We could record the book’s position at different times, and just like with the car, we could plot these positions on a graph. But, in this case, the graph would be a straight horizontal line, indicating that the book’s position is constant over time.

Motion and Rest are Relative

Beyond our example of the car, we encounter many moving objects in our everyday life that we might want to describe.

It’s important to understand that both rest and motion are relative terms. By this, we mean that there’s no such thing as absolute rest or absolute motion.

Take a moving train for instance. Two individuals seated inside the moving train are at rest relative to each other, but for a person observing from the roadside, they are in motion.

Thus, an object that seems at rest to one observer might appear to be in motion to another. It all boils down to the choice of frame of reference we use to observe a particular object.

Building on our understanding of rest and motion, it’s important to introduce the concept of a frame of reference. This is a necessary tool for describing the state of an object, be it at rest or in motion.

Frames of reference

A frame of reference is essentially a coordinate system, coupled with a clock, fixed to a reference body. To locate an event within this frame, we generally need to know its position and the time of its occurrence. This requires four coordinates: x, y, z for space, and t for time, hence the term ‘space-time frame of reference’.

The simplest frame of reference we often use is the Cartesian coordinate system. However, coordinate systems can also be curvilinear (spherical or cylindrical coordinate systems). The choice of a coordinate system depends on the symmetry and formulation of the problem, aiming to simplify our solution.

Frames of reference can be classified into two types: Inertial and Non-Inertial.

1. Inertial Frame of Reference:

An inertial frame of reference is one where, if no external force is acting on a particle, the particle appears to move at a constant velocity or experiences no acceleration.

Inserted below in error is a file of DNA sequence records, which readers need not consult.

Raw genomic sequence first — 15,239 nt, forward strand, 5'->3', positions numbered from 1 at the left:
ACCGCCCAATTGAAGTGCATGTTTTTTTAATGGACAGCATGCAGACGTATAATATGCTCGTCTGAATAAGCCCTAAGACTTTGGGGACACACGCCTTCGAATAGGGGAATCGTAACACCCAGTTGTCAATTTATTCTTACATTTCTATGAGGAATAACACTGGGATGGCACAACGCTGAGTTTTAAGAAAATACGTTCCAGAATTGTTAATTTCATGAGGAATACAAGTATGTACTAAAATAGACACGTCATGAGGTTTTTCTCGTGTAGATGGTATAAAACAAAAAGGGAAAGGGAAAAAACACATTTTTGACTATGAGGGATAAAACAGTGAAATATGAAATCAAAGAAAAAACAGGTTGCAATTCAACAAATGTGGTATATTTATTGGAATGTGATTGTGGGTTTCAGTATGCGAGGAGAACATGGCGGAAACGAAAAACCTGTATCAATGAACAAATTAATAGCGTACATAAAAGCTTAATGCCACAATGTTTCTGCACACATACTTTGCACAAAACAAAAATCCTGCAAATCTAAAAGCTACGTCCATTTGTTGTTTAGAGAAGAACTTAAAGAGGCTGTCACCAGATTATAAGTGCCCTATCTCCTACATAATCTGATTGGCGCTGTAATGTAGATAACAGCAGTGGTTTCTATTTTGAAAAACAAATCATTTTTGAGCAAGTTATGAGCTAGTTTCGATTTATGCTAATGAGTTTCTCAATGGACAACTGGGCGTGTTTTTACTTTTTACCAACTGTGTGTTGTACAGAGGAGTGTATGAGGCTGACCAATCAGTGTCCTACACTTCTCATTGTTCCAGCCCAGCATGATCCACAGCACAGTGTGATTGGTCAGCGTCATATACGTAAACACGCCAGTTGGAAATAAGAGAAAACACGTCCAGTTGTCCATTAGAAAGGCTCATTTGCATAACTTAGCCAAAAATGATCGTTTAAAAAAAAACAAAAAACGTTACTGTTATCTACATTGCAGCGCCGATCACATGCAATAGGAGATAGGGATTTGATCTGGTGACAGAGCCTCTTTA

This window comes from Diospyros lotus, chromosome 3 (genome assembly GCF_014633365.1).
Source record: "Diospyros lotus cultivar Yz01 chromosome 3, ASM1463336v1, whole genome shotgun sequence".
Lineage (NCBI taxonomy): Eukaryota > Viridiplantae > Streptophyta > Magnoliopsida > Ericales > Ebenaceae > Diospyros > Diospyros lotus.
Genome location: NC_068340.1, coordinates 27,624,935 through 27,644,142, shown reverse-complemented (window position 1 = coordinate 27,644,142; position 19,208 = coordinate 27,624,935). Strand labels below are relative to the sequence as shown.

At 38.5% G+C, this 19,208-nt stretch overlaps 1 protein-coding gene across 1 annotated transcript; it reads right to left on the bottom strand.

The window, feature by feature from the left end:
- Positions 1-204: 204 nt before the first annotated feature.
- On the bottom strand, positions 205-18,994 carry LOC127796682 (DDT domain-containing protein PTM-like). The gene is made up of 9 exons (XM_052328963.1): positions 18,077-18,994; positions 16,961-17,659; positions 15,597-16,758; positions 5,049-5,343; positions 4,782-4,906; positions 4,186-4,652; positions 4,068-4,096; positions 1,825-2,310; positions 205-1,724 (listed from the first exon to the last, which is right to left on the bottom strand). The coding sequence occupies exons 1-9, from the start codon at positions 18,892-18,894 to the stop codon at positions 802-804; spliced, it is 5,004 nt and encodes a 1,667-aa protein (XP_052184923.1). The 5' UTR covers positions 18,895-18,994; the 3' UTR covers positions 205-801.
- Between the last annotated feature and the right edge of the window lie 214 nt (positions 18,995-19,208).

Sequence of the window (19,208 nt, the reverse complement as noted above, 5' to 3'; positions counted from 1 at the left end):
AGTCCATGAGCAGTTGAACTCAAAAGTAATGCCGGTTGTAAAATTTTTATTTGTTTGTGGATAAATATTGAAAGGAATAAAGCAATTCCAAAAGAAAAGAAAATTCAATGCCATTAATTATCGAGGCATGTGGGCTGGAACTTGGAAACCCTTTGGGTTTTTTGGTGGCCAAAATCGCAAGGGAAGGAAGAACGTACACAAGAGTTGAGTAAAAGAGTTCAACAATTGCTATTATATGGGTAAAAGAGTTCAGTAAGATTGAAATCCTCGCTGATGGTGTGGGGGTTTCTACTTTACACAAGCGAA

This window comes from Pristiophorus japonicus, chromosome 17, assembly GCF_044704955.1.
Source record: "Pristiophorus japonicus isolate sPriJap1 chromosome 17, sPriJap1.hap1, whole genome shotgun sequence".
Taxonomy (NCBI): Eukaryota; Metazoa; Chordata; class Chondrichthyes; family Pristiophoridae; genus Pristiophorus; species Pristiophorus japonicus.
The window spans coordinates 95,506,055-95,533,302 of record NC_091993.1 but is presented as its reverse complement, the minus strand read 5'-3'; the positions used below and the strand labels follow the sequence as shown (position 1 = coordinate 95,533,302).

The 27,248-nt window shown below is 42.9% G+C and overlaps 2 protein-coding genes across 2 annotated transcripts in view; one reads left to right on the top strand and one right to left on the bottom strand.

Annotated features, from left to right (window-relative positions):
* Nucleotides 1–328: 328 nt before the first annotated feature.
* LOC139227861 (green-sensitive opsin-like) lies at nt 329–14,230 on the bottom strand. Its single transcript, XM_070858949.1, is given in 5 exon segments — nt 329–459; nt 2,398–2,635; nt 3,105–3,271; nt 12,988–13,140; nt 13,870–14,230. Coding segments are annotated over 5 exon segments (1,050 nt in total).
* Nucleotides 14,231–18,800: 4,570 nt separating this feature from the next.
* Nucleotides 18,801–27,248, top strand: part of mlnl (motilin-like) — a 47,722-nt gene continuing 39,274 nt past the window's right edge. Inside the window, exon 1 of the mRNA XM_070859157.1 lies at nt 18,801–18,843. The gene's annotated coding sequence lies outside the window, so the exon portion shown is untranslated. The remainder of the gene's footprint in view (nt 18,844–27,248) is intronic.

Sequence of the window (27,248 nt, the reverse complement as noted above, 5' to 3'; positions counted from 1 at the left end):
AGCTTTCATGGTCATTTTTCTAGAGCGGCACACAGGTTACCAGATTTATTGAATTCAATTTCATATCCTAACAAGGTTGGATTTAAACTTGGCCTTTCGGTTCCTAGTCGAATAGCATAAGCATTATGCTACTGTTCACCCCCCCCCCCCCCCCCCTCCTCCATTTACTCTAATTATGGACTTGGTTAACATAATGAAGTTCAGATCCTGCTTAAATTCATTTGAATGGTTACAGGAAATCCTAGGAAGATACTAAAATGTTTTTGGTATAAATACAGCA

In other words, in the absence of external forces, the particle’s velocity remains constant. This means that Newton’s first and second laws of motion are always valid in an inertial frame of reference.

Upon analysis, it’s found that such frames are either at rest or moving with a constant velocity. Therefore, for an observer at rest or moving at a constant velocity, the frame of reference is always an inertial one.

2. Non-Inertial Frame of Reference:

Contrary to the inertial frame, a non-inertial frame of reference is one where Newton’s first and second laws of motion do not hold true. In a non-inertial frame, the observer or the frame of reference itself accelerates, and a particle or object observed relative to them appears to be accelerated even in the absence of any externally applied force.

Concept of reference point

Building on our understanding of frames of reference, let’s now explore the concept of a reference point. A reference point is a specific location within the frame of reference that we use as a starting point for measuring or describing motion.

It’s the ‘zero’ of our coordinate system, the point from which all other positions are determined.

Imagine you’re watching a boat sailing on a lake. You could choose a specific landmark on the shore, like a large rock or a dock, as your reference point. The boat’s position can then be described in terms of its distance and direction from this landmark.

By selecting a suitable reference point, we can simplify our description of the boat’s motion, making it easier to understand and analyze.